Pubdate: Mon, 28 Sep 2009
Source: Tufts Daily (MA Edu)
Copyright: 2009 Tufts Daily
Author: Derek Schlom


New Study Explores Possible Benefits Of Marijuana For Binge Drinkers

A controversial new study found that smoking marijuana may improve 
brain functions.

Before you down that fifth shot of Jagermeister, you might want to 
fire up a joint. Research shows that compared with alcohol, marijuana 
causes less brain damage.

In a study completed at the University of California, San Diego, the 
results of which were published in the current issue of the 
scientific journal "Neurotoxicology and Teratology," researchers 
examined the white brain matter of 42 teenage participants. The 
participants were placed into three groups: those classified as binge 
drinkers (defined in this case as males who consume five or more 
drinks in one sitting and females who consume four or more), binge 
drinkers who also smoked marijuana "regularly" and a control group of 
those who neither drank nor smoked.

The binge drinkers displayed lower fractional anisotropy (FA) scores 
 indicating white brain matter damage  in all eight sections of the 
brain than the control groups, whereas the second group (those who 
also smoked marijuana) had lower FA scores than the control in only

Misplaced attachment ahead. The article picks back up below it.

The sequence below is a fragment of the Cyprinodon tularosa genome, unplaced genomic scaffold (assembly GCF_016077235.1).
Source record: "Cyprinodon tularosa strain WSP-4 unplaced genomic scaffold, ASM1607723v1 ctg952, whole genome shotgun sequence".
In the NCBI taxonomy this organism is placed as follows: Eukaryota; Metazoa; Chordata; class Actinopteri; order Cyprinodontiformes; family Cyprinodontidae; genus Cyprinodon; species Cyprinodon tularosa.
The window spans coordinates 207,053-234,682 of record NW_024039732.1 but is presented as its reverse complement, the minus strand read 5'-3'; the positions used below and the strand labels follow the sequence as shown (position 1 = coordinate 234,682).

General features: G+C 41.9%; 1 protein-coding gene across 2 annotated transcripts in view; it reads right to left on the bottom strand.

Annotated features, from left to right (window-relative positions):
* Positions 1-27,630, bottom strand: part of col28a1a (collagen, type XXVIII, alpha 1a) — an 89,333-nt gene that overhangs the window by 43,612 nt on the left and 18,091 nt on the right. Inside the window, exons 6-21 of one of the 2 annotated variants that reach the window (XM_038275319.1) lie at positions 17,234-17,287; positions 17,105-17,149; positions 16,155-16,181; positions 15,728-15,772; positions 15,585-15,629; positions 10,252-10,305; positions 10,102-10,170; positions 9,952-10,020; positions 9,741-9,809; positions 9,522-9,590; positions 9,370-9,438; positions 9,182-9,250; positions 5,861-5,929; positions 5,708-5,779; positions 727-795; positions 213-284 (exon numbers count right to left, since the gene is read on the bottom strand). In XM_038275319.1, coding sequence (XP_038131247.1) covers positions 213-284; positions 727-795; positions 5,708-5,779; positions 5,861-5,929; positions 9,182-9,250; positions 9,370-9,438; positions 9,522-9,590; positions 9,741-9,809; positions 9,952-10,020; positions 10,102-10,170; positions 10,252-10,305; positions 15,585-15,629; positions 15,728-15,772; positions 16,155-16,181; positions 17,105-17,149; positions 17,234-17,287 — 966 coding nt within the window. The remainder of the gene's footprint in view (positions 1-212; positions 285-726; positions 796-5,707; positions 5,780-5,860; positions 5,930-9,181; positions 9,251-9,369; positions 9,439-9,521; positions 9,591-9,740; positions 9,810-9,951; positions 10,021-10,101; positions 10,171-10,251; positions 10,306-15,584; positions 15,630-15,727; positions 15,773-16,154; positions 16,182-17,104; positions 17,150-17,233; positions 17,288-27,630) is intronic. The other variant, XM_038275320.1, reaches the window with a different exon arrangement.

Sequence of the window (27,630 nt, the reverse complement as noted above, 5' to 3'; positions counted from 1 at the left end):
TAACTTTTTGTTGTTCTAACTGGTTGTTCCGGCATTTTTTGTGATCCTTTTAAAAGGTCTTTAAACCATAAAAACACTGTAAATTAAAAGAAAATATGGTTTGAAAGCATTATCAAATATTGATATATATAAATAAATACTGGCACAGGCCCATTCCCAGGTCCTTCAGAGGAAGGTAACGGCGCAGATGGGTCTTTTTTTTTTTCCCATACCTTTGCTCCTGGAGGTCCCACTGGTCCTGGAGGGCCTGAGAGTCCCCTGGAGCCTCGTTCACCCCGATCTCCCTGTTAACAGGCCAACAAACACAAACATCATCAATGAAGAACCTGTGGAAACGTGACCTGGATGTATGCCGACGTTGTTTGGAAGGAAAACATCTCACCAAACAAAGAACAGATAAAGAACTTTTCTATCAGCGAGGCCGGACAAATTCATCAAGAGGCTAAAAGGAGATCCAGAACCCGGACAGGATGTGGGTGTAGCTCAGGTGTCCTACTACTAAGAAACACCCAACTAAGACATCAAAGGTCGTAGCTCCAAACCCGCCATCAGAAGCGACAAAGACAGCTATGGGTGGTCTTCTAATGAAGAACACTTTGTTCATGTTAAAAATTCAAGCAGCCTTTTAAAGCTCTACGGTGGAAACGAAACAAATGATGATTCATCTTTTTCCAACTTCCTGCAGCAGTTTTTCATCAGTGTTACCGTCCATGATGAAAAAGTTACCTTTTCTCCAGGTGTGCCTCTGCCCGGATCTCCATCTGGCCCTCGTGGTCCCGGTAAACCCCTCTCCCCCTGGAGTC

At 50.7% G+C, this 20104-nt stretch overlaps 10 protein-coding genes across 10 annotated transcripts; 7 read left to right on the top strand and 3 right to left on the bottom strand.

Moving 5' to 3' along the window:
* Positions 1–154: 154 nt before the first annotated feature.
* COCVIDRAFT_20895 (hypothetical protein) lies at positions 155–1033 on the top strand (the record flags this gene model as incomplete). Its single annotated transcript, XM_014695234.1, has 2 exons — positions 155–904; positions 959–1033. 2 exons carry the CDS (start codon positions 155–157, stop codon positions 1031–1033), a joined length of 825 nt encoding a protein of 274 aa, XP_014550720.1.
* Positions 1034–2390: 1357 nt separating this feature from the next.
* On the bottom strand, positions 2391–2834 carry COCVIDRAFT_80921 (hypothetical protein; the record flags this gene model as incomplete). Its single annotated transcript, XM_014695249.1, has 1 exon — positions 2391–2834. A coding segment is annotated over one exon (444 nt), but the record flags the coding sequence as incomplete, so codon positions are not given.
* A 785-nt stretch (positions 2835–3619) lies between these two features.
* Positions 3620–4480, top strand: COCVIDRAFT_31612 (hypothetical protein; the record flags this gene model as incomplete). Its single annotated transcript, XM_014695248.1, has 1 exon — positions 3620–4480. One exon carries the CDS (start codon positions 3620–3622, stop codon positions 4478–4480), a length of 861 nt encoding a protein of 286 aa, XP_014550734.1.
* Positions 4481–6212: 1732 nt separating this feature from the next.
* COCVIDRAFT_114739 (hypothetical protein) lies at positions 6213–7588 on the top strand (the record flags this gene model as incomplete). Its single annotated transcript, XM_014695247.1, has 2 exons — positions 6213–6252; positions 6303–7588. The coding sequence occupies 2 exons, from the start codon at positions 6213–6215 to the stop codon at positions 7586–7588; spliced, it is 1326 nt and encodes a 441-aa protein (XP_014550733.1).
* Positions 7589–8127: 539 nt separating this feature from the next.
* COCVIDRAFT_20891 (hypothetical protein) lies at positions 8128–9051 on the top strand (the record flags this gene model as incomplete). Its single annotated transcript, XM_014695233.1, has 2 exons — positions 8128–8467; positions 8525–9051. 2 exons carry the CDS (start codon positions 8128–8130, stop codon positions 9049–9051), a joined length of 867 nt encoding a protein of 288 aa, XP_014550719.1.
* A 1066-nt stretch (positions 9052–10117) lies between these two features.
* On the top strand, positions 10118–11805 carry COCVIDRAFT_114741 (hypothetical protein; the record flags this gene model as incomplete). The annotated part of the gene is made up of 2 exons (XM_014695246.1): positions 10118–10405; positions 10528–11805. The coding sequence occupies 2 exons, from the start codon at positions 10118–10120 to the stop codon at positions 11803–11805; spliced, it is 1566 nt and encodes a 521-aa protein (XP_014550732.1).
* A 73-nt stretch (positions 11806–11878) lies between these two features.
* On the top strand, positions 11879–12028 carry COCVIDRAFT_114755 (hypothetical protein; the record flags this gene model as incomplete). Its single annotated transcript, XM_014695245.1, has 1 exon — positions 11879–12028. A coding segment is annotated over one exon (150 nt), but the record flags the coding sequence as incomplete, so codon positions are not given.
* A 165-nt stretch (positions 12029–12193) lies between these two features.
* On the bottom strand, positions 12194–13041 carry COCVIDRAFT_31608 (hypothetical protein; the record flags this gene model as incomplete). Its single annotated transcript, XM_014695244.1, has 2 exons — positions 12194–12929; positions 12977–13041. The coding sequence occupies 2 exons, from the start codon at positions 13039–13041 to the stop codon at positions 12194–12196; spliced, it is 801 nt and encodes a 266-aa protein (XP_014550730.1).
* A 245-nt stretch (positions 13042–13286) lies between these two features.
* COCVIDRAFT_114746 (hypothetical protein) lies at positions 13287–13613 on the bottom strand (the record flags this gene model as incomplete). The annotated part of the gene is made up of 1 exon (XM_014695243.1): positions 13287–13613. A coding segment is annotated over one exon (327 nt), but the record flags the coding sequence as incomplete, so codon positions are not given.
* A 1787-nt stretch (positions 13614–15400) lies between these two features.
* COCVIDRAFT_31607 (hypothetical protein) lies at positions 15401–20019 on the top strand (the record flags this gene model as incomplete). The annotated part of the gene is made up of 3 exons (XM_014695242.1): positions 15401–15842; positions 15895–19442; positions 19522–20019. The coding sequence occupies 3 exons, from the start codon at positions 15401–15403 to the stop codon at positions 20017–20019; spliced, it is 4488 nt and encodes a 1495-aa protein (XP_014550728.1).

three sections. Additionally, in a finding the researchers termed 
"surprising," the second group had higher FA scores than the first in 
seven of the brain sections.

So, how are the experts reacting to these findings? Mason Tvert, 
co-author of "Marijuana is Safer: So Why Are We Driving People to 
Drink?" and executive director of the marijuana legalization advocacy 
group Safer Alternative for Enjoyable Recreation, sees validation in 
the results.

I find it ironic that marijuana can actually protect you from 
alcohol," he said. "It's just one more way in which marijuana is 
safer than alcohol, and I hope this dispels the myth that marijuana 
kills brain cells when it's actually protecting brain cells from 
damage. Marijuana gives a temporary euphoric effect, whereas binge 
drinking causes long-term permanent damage."

Tvert's message is apparently reaching the masses: "Marijuana is 
Safer" climbed as high as No. 14 on's bestseller list 
following the publication of the UC San Diego study.

In a press release, Tvert's "Marijuana is Safer" co-author, Steve Fox 
(LA '90), who is also the director of state campaigns for the 
advocacy group Marijuana Policy Project, defended his belief that the 
use of marijuana is less harmful than that of alcohol.

This study suggests that not only is marijuana safer than alcohol, it 
may actually protect against some of the damage that booze causes," 
Fox's press release read. "It's far better for teens not to drink or 
smoke marijuana, but our nation's leaders sent a dangerous message by 
defending laws that encourage the use of alcohol over marijuana."

However, the study doesn't quite live up to press reports heralding 
the findings as a definitive sign of marijuana's benefits, according 
to Dr. Klaus Miczek, director of the Behavioral Core of the 
Neuroscience Research Center at the Tufts' Sackler School of 
Biomedical Studies. Miczek isn't convinced of any causal link between 
marijuana usage and a lesser degree of binge drinking-induced brain damage.

The imaging study represents a very preliminary study that correlates 
imaging data with the diagnosis of binge drinking plus past marijuana 
use," Miczek said. "It certainly does not present a causal